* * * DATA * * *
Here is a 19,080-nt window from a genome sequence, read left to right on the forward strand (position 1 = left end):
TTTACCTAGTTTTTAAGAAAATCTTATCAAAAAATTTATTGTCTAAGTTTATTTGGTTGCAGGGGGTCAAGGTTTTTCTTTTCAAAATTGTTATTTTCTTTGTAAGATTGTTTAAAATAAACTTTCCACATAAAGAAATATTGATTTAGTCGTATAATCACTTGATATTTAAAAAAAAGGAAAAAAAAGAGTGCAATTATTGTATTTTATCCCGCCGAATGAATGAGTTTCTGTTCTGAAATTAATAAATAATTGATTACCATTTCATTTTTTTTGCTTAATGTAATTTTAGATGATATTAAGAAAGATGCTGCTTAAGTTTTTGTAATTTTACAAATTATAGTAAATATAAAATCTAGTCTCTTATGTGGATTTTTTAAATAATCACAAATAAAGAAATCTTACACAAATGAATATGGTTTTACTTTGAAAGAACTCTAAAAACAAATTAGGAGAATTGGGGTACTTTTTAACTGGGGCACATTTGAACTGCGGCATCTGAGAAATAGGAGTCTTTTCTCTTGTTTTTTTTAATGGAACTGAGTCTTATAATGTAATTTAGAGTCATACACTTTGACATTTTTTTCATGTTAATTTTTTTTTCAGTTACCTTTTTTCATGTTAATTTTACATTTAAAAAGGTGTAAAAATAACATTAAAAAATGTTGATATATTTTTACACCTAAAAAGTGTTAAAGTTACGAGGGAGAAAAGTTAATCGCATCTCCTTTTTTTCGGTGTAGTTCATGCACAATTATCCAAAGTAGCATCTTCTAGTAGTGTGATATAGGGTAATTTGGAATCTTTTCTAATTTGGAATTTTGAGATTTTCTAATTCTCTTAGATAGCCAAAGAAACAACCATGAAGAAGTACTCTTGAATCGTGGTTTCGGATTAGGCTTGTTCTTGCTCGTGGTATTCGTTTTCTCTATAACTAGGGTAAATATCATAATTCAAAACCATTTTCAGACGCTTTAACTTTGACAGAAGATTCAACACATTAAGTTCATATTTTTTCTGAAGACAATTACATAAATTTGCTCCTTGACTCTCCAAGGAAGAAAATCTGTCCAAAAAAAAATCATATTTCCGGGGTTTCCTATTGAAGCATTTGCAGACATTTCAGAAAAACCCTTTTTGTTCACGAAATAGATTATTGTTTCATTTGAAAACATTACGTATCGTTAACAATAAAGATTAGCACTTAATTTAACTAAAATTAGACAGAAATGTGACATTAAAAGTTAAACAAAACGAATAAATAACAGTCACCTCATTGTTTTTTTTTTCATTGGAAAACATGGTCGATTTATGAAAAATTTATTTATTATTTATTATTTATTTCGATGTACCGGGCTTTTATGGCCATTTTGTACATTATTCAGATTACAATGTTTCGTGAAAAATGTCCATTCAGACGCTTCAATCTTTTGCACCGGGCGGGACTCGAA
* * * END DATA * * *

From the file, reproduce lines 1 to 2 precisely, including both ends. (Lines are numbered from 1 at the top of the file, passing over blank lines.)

Here is a 19,080-nt window from a genome sequence, read left to right on the forward strand (position 1 = left end):
TTTACCTAGTTTTTAAGAAAATCTTATCAAAAAATTTATTGTCTAAGTTTATTTGGTTGCAGGGGGTCAAGGTTTTTCTTTTCAAAATTGTTATTTTCTTTGTAAGATTGTTTAAAATAAACTTTCCACATAAAGAAATATTGATTTAGTCGTATAATCACTTGATATTTAAAAAAAAGGAAAAAAAAGAGTGCAATTATTGTATTTTATCCCGCCGAATGAATGAGTTTCTGTTCTGAAATTAATAAATAATTGATTACCATTTCATTTTTTTTGCTTAATGTAATTTTAGATGATATTAAGAAAGATGCTGCTTAAGTTTTTGTAATTTTACAAATTATAGTAAATATAAAATCTAGTCTCTTATGTGGATTTTTTAAATAATCACAAATAAAGAAATCTTACACAAATGAATATGGTTTTACTTTGAAAGAACTCTAAAAACAAATTAGGAGAATTGGGGTACTTTTTAACTGGGGCACATTTGAACTGCGGCATCTGAGAAATAGGAGTCTTTTCTCTTGTTTTTTTTAATGGAACTGAGTCTTATAATGTAATTTAGAGTCATACACTTTGACATTTTTTTCATGTTAATTTTTTTTTCAGTTACCTTTTTTCATGTTAATTTTACATTTAAAAAGGTGTAAAAATAACATTAAAAAATGTTGATATATTTTTACACCTAAAAAGTGTTAAAGTTACGAGGGAGAAAAGTTAATCGCATCTCCTTTTTTTCGGTGTAGTTCATGCACAATTATCCAAAGTAGCATCTTCTAGTAGTGTGATATAGGGTAATTTGGAATCTTTTCTAATTTGGAATTTTGAGATTTTCTAATTCTCTTAGATAGCCAAAGAAACAACCATGAAGAAGTACTCTTGAATCGTGGTTTCGGATTAGGCTTGTTCTTGCTCGTGGTATTCGTTTTCTCTATAACTAGGGTAAATATCATAATTCAAAACCATTTTCAGACGCTTTAACTTTGACAGAAGATTCAACACATTAAGTTCATATTTTTTCTGAAGACAATTACATAAATTTGCTCCTTGACTCTCCAAGGAAGAAAATCTGTCCAAAAAAAAATCATATTTCCGGGGTTTCCTATTGAAGCATTTGCAGACATTTCAGAAAAACCCTTTTTGTTCACGAAATAGATTATTGTTTCATTTGAAAACATTACGTATCGTTAACAATAAAGATTAGCACTTAATTTAACTAAAATTAGACAGAAATGTGACATTAAAAGTTAAACAAAACGAATAAATAACAGTCACCTCATTGTTTTTTTTTTCATTGGAAAACATGGTCGATTTATGAAAAATTTATTTATTATTTATTATTTATTTCGATGTACCGGGCTTTTATGGCCATTTTGTACATTATTCAGATTACAATGTTTCGTGAAAAATGTCCATTCAGACGCTTCAATCTTTTGCACCGGGCGGGACTCGAA